Smiling teen patient According to the CDC, 1 in 5 adolescents and 1 in 4 young adults are living with prediabetes. Parents should be concerned because children with this condition are at a greater risk for developing Type 2 diabetes, which has serious, long-term health consequences. The good news is that changes in diet and lifestyle can improve a child’s blood sugar levels and overall health, as well as prevent or delay the development of Type 2 diabetes.

To learn more about diabetes, we spoke with Maureen Dever, MSN, CRNP, CDE, PPCNP-BC, Pediatric Nurse Practitioner in the Diabetes Center at CHOP.

What is prediabetes?

Prediabetes is a condition in which a person’s blood sugar levels are higher than normal but not high enough to be diagnosed with Type 2 diabetes. The condition can gradually develop into Type 2 diabetes if left untreated.

What are the signs and symptoms of prediabetes?

Prediabetes typically has no symptoms. Some patients may experience a darkening of the skin in skin creases, which can be a sign of insulin resistance or high insulin levels, and this may be seen with prediabetes.

“You may notice a darkening and or thickening of the skin on your neck, armpits, or other skin creases. This is a sign of high insulin levels and may be seen with prediabetes. If you notice this dark pigment on your child or teen, discuss it with your healthcare provider,” explains Nurse Practitioner Dever.

Typically, patients don’t experience symptoms until they have developed Type 2 Diabetes.

What are the risk factors for developing prediabetes?

Children and young adults who are overweight or obese are at a greater risk for developing prediabetes. If a child’s mother has been diagnosed with gestational diabetes, both the child and the mother are at a great risk for developing prediabetes.

Other risk factors include the following:

  • Sedentary lifestyle
  • Weight gain
  • Family members with Type 2 diabetes
  • Some medications can make one prone to insulin resistance and higher blood sugars

How can you improve or prevent prediabetes?

A healthy diet and regular exercise will improve your child’s health over time and help them manage or reverse their prediabetes. Lifestyle changes are not always easy to make. A strong network of family and friends, in your school and community, can help support your child on their journey. Choices like avoiding sugary drinks, selecting fresh fruits and vegetables over processed foods, and being physically active every day can help your child manage their weight and improve their blood sugar levels. Limiting screen time in favor of getting outside will also contribute to improving overall physical and mental health.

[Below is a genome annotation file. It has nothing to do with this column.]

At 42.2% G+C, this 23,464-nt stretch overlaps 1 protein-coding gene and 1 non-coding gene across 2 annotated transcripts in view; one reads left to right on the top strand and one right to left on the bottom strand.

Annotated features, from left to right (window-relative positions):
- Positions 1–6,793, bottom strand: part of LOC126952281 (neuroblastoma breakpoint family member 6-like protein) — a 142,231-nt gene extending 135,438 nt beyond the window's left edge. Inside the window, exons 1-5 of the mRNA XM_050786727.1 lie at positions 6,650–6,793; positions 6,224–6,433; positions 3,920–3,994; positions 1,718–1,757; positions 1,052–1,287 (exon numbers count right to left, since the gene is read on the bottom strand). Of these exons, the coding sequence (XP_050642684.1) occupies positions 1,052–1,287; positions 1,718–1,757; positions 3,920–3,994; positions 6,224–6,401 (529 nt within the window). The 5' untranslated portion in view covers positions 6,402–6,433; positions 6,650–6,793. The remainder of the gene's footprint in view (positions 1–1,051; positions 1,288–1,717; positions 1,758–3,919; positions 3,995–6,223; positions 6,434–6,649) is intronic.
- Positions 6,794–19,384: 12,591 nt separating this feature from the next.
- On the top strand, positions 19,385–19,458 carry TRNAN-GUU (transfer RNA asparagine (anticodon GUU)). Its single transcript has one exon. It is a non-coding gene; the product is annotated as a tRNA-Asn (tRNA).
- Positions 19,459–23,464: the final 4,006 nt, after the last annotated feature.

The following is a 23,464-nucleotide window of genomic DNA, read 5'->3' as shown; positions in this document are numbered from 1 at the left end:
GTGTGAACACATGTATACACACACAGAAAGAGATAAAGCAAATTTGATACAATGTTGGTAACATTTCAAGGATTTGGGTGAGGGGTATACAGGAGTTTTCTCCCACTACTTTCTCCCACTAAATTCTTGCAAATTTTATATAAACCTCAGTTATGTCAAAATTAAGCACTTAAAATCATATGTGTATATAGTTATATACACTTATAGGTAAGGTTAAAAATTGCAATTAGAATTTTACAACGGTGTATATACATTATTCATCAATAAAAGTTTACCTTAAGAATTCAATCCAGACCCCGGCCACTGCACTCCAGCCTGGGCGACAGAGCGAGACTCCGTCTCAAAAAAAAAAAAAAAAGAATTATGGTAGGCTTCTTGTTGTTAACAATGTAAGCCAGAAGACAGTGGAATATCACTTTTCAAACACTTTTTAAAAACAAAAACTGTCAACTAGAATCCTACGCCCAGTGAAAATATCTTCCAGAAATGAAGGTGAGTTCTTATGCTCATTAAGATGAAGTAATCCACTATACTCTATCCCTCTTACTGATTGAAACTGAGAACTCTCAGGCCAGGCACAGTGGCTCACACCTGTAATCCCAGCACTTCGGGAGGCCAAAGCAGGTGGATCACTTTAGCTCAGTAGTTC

What can parents do to support a child with prediabetes?

Parents can support their child by choosing healthy foods to eat as a family, providing appropriate portions at mealtimes, and either exercising with their child or helping them find activities they enjoy doing. Sign your child up for a sport or dance lessons. Find recreational activities you can do outside, away from computer games or the television.

“Your child may need support to stay on track with diet and exercise changes. Keeping a positive attitude towards a healthy diet and exercise is important to build healthy habits in your child. A healthy diet and exercise can also benefit the other family members, so your child will not feel alone if all family members are eating healthy and exercising daily,” explains NP Dever.

When should you see a doctor

If you’re concerned that your child may have prediabetes, talk to your pediatrician or primary care physician about screening them for the condition.

If your child is experiencing symptoms of excessive thirst and urination, fatigue, blurry vision, weight loss, or a decreased ability to heal or fight infections, they may have developed Type 2 Diabetes so please contact your doctor right away.

More Information and Resources

1 in 5 adolescents and 1 in 4 young adults now living with prediabetes

Tips for Parents–Ideas to Help Children Maintain a Healthy Weight

Contributed by: Maureen Dever, MSN, CRNP, CDCES, PPCNP-BC

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